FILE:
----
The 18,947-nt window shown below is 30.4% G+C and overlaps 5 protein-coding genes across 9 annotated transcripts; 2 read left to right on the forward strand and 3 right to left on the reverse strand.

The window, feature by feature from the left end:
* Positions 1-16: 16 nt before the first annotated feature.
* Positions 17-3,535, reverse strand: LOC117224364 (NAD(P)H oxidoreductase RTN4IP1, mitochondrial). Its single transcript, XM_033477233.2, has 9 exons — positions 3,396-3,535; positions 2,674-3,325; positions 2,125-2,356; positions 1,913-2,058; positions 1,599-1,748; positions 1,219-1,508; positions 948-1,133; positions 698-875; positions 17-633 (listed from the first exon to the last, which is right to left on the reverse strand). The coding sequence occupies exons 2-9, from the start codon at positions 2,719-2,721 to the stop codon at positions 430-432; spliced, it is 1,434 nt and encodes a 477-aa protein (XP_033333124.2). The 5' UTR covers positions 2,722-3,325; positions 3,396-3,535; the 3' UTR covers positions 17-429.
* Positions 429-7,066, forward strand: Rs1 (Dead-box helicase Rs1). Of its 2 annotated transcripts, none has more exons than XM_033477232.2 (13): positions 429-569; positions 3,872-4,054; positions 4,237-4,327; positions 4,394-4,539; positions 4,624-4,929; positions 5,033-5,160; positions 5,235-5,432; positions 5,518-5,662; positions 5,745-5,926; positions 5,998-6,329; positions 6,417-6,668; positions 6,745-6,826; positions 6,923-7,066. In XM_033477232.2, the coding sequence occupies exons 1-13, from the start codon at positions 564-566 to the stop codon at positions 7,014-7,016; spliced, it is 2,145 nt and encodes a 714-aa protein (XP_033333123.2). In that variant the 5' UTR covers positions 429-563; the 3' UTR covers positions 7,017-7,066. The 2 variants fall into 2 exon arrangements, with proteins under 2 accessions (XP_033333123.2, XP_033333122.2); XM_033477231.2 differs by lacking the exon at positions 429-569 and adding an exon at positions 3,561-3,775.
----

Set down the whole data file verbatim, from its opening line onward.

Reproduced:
The 18,947-nt window shown below is 30.4% G+C and overlaps 5 protein-coding genes across 9 annotated transcripts; 2 read left to right on the forward strand and 3 right to left on the reverse strand.

The window, feature by feature from the left end:
* Positions 1-16: 16 nt before the first annotated feature.
* Positions 17-3,535, reverse strand: LOC117224364 (NAD(P)H oxidoreductase RTN4IP1, mitochondrial). Its single transcript, XM_033477233.2, has 9 exons — positions 3,396-3,535; positions 2,674-3,325; positions 2,125-2,356; positions 1,913-2,058; positions 1,599-1,748; positions 1,219-1,508; positions 948-1,133; positions 698-875; positions 17-633 (listed from the first exon to the last, which is right to left on the reverse strand). The coding sequence occupies exons 2-9, from the start codon at positions 2,719-2,721 to the stop codon at positions 430-432; spliced, it is 1,434 nt and encodes a 477-aa protein (XP_033333124.2). The 5' UTR covers positions 2,722-3,325; positions 3,396-3,535; the 3' UTR covers positions 17-429.
* Positions 429-7,066, forward strand: Rs1 (Dead-box helicase Rs1). Of its 2 annotated transcripts, none has more exons than XM_033477232.2 (13): positions 429-569; positions 3,872-4,054; positions 4,237-4,327; positions 4,394-4,539; positions 4,624-4,929; positions 5,033-5,160; positions 5,235-5,432; positions 5,518-5,662; positions 5,745-5,926; positions 5,998-6,329; positions 6,417-6,668; positions 6,745-6,826; positions 6,923-7,066. In XM_033477232.2, the coding sequence occupies exons 1-13, from the start codon at positions 564-566 to the stop codon at positions 7,014-7,016; spliced, it is 2,145 nt and encodes a 714-aa protein (XP_033333123.2). In that variant the 5' UTR covers positions 429-563; the 3' UTR covers positions 7,017-7,066. The 2 variants fall into 2 exon arrangements, with proteins under 2 accessions (XP_033333123.2, XP_033333122.2); XM_033477231.2 differs by lacking the exon at positions 429-569 and adding an exon at positions 3,561-3,775.